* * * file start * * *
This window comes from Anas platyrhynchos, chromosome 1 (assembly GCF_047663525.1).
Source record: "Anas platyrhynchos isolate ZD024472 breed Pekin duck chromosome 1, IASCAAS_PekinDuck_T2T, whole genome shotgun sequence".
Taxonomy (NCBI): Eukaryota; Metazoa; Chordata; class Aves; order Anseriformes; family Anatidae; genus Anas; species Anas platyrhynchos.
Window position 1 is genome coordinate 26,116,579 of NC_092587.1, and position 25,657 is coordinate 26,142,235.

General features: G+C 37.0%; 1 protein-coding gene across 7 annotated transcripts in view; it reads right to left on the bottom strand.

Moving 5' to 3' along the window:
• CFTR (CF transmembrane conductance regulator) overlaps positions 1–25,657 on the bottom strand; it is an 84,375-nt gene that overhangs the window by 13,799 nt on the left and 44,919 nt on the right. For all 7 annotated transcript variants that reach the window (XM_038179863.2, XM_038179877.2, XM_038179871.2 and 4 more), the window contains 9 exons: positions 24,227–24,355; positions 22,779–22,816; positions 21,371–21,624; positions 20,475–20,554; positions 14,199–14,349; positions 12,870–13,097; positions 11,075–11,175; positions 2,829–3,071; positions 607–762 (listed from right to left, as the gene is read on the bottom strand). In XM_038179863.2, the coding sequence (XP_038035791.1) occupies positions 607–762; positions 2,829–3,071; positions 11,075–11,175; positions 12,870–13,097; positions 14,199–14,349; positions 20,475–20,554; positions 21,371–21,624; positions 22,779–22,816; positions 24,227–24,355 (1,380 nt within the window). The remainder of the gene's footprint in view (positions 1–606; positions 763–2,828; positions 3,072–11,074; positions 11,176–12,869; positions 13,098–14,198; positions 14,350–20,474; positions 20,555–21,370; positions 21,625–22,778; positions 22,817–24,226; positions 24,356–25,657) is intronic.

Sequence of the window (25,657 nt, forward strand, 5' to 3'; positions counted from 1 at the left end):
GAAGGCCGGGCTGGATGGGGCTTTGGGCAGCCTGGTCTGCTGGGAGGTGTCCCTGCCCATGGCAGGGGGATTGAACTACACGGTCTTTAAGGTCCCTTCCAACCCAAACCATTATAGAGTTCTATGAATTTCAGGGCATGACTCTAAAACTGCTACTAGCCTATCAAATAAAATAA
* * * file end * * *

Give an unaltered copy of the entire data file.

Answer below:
This window comes from Anas platyrhynchos, chromosome 1 (assembly GCF_047663525.1).
Source record: "Anas platyrhynchos isolate ZD024472 breed Pekin duck chromosome 1, IASCAAS_PekinDuck_T2T, whole genome shotgun sequence".
Taxonomy (NCBI): Eukaryota; Metazoa; Chordata; class Aves; order Anseriformes; family Anatidae; genus Anas; species Anas platyrhynchos.
Window position 1 is genome coordinate 26,116,579 of NC_092587.1, and position 25,657 is coordinate 26,142,235.

General features: G+C 37.0%; 1 protein-coding gene across 7 annotated transcripts in view; it reads right to left on the bottom strand.

Moving 5' to 3' along the window:
• CFTR (CF transmembrane conductance regulator) overlaps positions 1–25,657 on the bottom strand; it is an 84,375-nt gene that overhangs the window by 13,799 nt on the left and 44,919 nt on the right. For all 7 annotated transcript variants that reach the window (XM_038179863.2, XM_038179877.2, XM_038179871.2 and 4 more), the window contains 9 exons: positions 24,227–24,355; positions 22,779–22,816; positions 21,371–21,624; positions 20,475–20,554; positions 14,199–14,349; positions 12,870–13,097; positions 11,075–11,175; positions 2,829–3,071; positions 607–762 (listed from right to left, as the gene is read on the bottom strand). In XM_038179863.2, the coding sequence (XP_038035791.1) occupies positions 607–762; positions 2,829–3,071; positions 11,075–11,175; positions 12,870–13,097; positions 14,199–14,349; positions 20,475–20,554; positions 21,371–21,624; positions 22,779–22,816; positions 24,227–24,355 (1,380 nt within the window). The remainder of the gene's footprint in view (positions 1–606; positions 763–2,828; positions 3,072–11,074; positions 11,176–12,869; positions 13,098–14,198; positions 14,350–20,474; positions 20,555–21,370; positions 21,625–22,778; positions 22,817–24,226; positions 24,356–25,657) is intronic.

Sequence of the window (25,657 nt, forward strand, 5' to 3'; positions counted from 1 at the left end):
GAAGGCCGGGCTGGATGGGGCTTTGGGCAGCCTGGTCTGCTGGGAGGTGTCCCTGCCCATGGCAGGGGGATTGAACTACACGGTCTTTAAGGTCCCTTCCAACCCAAACCATTATAGAGTTCTATGAATTTCAGGGCATGACTCTAAAACTGCTACTAGCCTATCAAATAAAATAA